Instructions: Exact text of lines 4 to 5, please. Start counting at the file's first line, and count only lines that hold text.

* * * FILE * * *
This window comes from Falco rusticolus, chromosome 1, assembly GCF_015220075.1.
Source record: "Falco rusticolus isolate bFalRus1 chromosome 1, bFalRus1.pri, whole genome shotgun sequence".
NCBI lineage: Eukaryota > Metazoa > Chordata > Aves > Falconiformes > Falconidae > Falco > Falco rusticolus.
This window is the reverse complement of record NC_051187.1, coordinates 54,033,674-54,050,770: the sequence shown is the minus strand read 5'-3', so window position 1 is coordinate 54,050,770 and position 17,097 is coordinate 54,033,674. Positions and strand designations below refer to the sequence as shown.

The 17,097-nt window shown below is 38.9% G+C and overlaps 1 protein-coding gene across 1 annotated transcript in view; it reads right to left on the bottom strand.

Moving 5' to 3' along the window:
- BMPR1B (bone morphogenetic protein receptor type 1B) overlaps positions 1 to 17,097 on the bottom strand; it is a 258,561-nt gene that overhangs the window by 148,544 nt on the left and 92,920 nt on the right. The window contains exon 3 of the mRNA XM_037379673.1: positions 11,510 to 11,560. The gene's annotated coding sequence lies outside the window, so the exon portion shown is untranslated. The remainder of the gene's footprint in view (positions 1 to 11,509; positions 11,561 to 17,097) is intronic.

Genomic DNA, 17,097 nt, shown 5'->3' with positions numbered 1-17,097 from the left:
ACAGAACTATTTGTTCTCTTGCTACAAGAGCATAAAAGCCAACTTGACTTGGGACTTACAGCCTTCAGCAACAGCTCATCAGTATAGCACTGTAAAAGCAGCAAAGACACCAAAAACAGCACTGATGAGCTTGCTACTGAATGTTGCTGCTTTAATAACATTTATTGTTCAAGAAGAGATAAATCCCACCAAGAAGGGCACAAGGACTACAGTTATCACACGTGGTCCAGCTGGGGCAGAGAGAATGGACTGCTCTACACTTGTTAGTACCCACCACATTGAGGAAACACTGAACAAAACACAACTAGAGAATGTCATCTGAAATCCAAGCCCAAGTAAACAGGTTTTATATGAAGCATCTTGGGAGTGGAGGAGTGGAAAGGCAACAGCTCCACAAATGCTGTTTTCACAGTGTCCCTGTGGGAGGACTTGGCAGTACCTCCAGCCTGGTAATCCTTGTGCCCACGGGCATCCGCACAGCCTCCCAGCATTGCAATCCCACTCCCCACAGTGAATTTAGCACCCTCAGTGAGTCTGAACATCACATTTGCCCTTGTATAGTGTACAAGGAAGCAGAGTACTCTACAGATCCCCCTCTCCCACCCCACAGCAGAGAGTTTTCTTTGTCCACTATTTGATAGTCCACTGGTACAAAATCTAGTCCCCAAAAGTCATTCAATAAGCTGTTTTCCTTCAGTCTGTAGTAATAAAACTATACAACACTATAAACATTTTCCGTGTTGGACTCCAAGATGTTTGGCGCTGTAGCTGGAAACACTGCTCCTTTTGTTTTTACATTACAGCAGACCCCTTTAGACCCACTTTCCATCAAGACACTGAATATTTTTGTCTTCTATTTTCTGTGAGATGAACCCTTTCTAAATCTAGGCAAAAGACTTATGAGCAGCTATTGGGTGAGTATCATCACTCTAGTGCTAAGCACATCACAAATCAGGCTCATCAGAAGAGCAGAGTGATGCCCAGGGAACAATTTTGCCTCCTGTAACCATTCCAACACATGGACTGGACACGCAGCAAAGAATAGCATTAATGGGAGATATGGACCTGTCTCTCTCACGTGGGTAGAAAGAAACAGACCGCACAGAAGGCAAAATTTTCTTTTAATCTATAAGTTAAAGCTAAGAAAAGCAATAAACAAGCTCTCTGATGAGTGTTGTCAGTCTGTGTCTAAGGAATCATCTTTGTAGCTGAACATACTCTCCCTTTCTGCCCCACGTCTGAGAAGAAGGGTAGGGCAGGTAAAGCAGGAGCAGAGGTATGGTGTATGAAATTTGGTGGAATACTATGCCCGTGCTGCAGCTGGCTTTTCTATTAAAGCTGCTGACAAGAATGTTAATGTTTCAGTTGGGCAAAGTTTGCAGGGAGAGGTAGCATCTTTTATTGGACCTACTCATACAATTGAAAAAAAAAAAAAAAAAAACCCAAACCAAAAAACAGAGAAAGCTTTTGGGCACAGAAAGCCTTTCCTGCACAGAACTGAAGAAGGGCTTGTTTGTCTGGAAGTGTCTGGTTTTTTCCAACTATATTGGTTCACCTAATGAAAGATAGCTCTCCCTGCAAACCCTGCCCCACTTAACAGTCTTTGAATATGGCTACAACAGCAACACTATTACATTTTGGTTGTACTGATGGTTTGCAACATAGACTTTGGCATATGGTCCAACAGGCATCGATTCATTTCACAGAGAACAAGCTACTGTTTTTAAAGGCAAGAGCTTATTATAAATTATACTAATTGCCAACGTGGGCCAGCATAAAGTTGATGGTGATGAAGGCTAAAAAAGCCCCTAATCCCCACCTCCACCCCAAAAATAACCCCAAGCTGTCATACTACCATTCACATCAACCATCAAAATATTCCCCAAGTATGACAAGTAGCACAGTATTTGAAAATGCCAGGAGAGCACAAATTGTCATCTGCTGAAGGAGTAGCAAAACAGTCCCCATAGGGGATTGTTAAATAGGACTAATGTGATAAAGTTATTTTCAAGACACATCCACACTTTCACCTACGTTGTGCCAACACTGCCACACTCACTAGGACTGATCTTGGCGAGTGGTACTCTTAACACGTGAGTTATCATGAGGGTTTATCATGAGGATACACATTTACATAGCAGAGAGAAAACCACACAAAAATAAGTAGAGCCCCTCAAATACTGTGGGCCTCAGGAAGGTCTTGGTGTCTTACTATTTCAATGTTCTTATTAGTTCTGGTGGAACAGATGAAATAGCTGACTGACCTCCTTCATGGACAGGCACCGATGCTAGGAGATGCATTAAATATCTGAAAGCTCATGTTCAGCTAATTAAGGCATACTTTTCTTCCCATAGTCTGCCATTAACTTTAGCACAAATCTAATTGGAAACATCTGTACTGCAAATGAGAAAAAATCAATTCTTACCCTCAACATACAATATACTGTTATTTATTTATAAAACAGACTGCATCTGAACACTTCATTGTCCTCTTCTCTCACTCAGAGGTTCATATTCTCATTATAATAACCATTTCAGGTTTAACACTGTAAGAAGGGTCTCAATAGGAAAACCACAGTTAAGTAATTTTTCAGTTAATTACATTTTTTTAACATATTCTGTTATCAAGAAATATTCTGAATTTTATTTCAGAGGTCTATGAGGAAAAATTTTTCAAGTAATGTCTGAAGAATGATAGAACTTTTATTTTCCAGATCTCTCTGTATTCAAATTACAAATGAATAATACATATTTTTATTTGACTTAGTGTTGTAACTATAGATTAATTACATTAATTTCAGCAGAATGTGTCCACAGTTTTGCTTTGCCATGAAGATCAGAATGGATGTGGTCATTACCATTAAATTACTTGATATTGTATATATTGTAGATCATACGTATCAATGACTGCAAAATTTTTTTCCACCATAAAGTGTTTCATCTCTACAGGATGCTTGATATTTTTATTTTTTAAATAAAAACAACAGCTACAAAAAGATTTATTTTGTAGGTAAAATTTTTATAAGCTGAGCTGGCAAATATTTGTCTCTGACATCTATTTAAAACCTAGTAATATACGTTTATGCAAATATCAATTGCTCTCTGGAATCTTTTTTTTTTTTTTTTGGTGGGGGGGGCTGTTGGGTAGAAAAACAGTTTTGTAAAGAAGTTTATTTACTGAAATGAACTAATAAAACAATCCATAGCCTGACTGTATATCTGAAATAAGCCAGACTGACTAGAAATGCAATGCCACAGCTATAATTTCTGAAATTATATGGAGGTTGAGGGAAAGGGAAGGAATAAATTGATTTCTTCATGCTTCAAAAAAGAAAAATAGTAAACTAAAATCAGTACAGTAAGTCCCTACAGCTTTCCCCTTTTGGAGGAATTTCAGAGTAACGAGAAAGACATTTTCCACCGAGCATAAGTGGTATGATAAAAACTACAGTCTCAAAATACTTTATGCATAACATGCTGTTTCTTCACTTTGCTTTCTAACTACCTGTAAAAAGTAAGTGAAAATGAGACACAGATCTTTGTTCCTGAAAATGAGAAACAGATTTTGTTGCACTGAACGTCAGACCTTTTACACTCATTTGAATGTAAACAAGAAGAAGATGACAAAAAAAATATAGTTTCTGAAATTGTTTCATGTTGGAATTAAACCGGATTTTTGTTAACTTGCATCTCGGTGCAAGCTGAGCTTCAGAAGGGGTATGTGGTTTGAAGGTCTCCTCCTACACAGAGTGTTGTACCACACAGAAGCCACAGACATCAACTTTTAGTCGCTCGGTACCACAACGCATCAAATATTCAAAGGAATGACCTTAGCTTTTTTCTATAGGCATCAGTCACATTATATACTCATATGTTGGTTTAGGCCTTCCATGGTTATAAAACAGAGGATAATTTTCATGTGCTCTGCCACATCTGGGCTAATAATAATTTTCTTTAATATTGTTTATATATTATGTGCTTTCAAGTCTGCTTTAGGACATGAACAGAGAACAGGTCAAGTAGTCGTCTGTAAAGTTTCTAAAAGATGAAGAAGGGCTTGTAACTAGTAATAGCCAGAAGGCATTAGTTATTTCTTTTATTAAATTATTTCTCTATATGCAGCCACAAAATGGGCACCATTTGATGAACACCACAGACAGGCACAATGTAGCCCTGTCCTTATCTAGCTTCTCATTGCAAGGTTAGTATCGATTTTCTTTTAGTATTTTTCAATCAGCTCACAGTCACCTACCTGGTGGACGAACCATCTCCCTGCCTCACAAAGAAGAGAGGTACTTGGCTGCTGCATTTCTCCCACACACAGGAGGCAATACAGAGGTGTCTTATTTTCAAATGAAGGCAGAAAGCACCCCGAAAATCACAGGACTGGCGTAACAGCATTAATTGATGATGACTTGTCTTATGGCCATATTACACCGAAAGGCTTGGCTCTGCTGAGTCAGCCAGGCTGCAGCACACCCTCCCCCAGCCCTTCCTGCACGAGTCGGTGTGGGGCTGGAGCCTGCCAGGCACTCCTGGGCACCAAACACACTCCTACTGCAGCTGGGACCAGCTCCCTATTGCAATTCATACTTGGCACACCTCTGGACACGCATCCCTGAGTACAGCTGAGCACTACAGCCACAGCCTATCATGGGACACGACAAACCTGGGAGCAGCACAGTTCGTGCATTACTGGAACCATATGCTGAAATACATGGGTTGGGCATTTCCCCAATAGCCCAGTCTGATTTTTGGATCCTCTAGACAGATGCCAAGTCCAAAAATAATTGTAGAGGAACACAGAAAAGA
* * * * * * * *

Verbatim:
This window is the reverse complement of record NC_051187.1, coordinates 54,033,674-54,050,770: the sequence shown is the minus strand read 5'-3', so window position 1 is coordinate 54,050,770 and position 17,097 is coordinate 54,033,674. Positions and strand designations below refer to the sequence as shown.

The 17,097-nt window shown below is 38.9% G+C and overlaps 1 protein-coding gene across 1 annotated transcript in view; it reads right to left on the bottom strand.